U.S. companies unexpectedly create 216,000 new positions, indicating ongoing robust economic health

By Robert Lutz

In the latest display of economic resilience, U.S. employers added a substantial 216,000 jobs in December, surpassing November’s addition of 173,000 jobs. The unemployment rate held steady at 3.7%, marking the 23rd consecutive month below 4%. This robust job growth indicates a strong labor market, even as the Federal Reserve contends with high interest rates.

Despite these positive indicators, the report suggests challenges for the Federal Reserve’s inflation reduction efforts. Average hourly wages increased by 4.1% compared to last year, a rise from November’s 4% increase, complicating the Fed’s objective to lower inflation to 2%.

Overall, the December jobs report reflects a robust economy with ongoing job creation, rising wages, and moderating inflation. This suggests the potential for the Fed to achieve a “soft landing,” avoiding a severe recession while controlling inflation.

However, public sentiment about the economy remains negative, a point of focus in the upcoming 2024 elections. Despite a decline in inflation and a strong labor market, many Americans still feel economic strain due to lingering high prices. Surveys reveal a significant disconnect between the economy’s health and public perception, with most consumers viewing the economy negatively and reporting increased expenses.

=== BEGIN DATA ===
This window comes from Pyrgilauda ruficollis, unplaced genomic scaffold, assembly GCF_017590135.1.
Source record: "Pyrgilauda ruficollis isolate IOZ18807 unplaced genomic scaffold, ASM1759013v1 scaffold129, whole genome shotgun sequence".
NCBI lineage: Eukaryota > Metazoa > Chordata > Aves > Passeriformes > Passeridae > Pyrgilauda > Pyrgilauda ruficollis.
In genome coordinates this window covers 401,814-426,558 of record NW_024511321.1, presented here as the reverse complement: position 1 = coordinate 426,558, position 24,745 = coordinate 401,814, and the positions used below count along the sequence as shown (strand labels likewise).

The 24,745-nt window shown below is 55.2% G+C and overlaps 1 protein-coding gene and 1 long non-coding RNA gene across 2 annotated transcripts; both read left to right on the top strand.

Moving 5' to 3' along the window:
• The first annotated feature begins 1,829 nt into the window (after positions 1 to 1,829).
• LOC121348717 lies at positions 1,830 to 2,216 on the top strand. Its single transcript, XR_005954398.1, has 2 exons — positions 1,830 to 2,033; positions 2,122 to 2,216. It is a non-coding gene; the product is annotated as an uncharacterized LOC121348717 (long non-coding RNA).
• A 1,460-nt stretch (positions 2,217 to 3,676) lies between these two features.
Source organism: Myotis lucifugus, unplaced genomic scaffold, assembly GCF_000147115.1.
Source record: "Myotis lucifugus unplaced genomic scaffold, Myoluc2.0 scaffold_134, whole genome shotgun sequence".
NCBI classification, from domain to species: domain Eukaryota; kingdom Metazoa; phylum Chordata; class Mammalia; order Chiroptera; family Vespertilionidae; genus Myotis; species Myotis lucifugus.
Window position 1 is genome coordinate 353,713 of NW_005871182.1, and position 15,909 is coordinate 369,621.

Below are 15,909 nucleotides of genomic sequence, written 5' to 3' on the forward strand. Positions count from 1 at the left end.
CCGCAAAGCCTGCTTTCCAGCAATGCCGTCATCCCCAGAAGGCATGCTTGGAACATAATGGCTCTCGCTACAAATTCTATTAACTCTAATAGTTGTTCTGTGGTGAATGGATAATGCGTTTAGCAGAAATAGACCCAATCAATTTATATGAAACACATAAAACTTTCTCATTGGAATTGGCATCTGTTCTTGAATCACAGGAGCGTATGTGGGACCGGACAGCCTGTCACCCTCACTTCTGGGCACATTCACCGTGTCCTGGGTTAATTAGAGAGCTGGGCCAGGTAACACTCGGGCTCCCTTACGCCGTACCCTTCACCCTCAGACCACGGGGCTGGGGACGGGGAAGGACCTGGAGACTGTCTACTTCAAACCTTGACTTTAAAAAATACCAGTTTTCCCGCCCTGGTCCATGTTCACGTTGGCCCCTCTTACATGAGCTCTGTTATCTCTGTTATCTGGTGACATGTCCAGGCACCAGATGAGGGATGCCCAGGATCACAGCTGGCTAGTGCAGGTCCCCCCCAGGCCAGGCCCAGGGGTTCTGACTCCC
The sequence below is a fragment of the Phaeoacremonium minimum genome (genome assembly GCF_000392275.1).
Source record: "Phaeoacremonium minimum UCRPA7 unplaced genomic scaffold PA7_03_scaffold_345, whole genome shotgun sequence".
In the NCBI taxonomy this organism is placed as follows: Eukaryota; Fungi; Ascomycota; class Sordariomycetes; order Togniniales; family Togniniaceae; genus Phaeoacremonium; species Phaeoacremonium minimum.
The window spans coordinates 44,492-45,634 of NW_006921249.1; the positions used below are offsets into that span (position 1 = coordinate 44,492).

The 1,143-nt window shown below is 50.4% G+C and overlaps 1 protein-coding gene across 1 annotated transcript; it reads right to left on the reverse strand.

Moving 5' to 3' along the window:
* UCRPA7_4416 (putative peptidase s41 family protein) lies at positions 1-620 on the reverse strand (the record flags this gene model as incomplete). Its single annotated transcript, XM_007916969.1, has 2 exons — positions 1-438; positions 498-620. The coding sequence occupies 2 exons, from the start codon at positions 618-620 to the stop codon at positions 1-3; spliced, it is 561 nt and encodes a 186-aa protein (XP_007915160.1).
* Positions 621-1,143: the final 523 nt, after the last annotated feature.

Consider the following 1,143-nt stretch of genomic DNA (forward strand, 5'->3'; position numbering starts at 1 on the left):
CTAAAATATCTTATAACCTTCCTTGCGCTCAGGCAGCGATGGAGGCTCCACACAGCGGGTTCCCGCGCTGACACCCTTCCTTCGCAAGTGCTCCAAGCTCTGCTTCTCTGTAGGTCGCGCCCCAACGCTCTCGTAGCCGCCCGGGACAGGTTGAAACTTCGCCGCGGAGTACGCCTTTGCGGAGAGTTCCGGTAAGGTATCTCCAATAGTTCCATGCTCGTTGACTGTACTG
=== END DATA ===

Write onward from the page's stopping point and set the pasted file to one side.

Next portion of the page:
Consumer spending has continued robustly, supported by wage growth outpacing inflation over the past year. This spending, vital for U.S. economic growth, remained strong in various sectors including retail, online shopping, dining, and travel throughout much of 2023.

The jobs report also included some cautionary elements. Job gains for October and November were revised down by 71,000. Job growth in December was concentrated in certain industries, with notable additions in leisure and hospitality, healthcare, and government. From October to December, the average monthly private-sector job growth was the lowest since mid-2020.

The labor force participation rate decreased to 62.5% in December, the lowest since February. A drop of 676,000 in the labor force was the largest since January 2021. This decline puts pressure on employers and could lead to higher consumer prices as companies adjust to increased labor costs.

Despite predictions of a recession due to the Fed’s interest rate hikes starting in March 2022, the economy has remained resilient with sustained job creation and low unemployment. Total job additions for 2023 reached 2.7 million, a healthy figure though lower than 2022’s 4.8 million.

As the job market stabilizes, the need for signing and retention bonuses may decrease. The Fed’s rate hikes have brought borrowing costs to a 22-year high, aiming to curb inflation. Consumer prices in November were up 3.1% from the previous year, significantly lower than the 9.1% peak in June 2022. The Fed has paused rate increases since July, anticipating rate cuts in the future.

However, the strong job and wage growth reported may delay the Fed’s planned interest rate reductions. The journey to achieve 2% inflation remains challenging, with potential rate cut delays extending into the latter half of the year.

Employers continue to face difficulties in filling job vacancies. State-level minimum wage increases may prompt more automation, price hikes, and reduced operation hours in some sectors. The struggle to hire full-time workers persists, with job candidates seeking higher wages and specialized positions remaining challenging to fill. Read the US government’s Employment Situation Summary Here.